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Medicine Woman

Dr. Mary Ann Lila’s pursuit of the healing power in plants starts at breakfast each morning, where at least half a cup of blueberries is on the menu.

Blueberries are packed with phytochemicals – substances that can protect and enhance human health. In fact, Lila’s research has found that concentrated amounts of anthocyanins from blueberries beat a popular diabetes drug in controlling blood sugar levels in mice.

Lila has had a hand in identifying 17 plant extracts that have been licensed to pharmaceutical companies since she helped found the Global Institute for BioExploration (GIBEX) in 2003.

“We work a lot with traditional healers or the scientists at the university who have a foot in both camps: They are modern scientists; they use advanced technologies such as high performance liquid chromatography, but they still practice some traditional medicine. It’s what they grew up with,” Lila explains.

“So what we are really doing is putting some substance behind what your grandmother always told you.”

Chili peppers dry in a window in Bhutan

Chili peppers dry in a window in Bhutan, a remote Himalayan nation that Dr. Mary Ann Lila has visited in her quest for the next superfood.

Plant Quest

Lila’s work has taken her far afield from the research campus in Kannapolis, where she directs NC State’s Plants for Human Health Institute. She’s visited Bhutan’s rugged Himalayas, Ecuador’s cloud forest and Alaska’s frozen tundra in her quest for plants.

Her research focuses on secondary compounds – phytochemicals that plants create to protect and defend themselves. Wild plants generally have higher concentrations of these chemicals.

Ultimately, she hopes to find new superfoods that could be cultivated as crops. And she hopes to spread the word about how phytochemicals can help people improve their own health – one bowl of blueberries at a time.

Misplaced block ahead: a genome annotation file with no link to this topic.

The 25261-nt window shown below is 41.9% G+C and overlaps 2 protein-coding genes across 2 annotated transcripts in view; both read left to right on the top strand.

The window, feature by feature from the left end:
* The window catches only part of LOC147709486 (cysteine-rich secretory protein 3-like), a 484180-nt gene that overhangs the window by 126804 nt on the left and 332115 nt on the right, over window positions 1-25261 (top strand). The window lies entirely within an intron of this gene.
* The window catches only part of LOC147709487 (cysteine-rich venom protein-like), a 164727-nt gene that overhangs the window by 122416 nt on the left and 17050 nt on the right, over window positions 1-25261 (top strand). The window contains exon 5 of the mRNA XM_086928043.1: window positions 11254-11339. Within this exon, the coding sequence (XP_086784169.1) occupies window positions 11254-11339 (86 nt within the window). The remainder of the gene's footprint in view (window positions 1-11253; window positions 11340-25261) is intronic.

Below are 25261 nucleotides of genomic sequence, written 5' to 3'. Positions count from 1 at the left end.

edicine Woman

Dr. Mary Ann Lila’s pursuit of the healing power in plants starts at breakfast each morning, where at least half a cup of blueberries is on the menu.

Blueberries are packed with phytochemicals – substances that can protect and enhance human health. In fact, Lila’s research found that that concentrated amounts of anthocyanins from blueberries beat a popular diabetes drug in controlling blood sugar levels in mice.

Lila has had a hand in identifying 17 plant extracts that have been licensed to pharmaceutical companies since starting the Global Institute for BioExploration (GIBEX) in 2003. The team includes scientists, students and traditional healers.

“We work a lot with traditional healers or the scientists at the university who have a foot in both camps: They are modern scientists; they use advanced technologies such as high performance liquid chromatography, but they still practice some traditional medicine. It’s what they grew up with,” Lila explains.

“So what we are really doing is putting some substance behind what your grandmother always told you.”

Plant Quest

Lila’s work has taken her far afield from the research campus in Kannapolis, where she directs NC State’s Plants for Human Health Institute. She’s visited Bhutan’s rugged Himalayas, Ecuador’s cloud forest and Alaska’s frozen tundra in her quest for plants.

Her work involves secondary compounds – phytochemicals that plants create to protect and defend themselves. Wild plants generally have higher concentrations of these chemicals.

Back in the lab, she works to understand the precise health benefits of particular phytochemicals and shed light on the previously hidden ways that the chemicals build people’s muscles, boost immunity, inhibit cancer, reduce inflammation and more.

Ultimately, she hopes to find superfoods that could be raised as crops. And she hopes to spread the word about how phytochemicals can help people improve their own health – one bowl of blueberries at a time.

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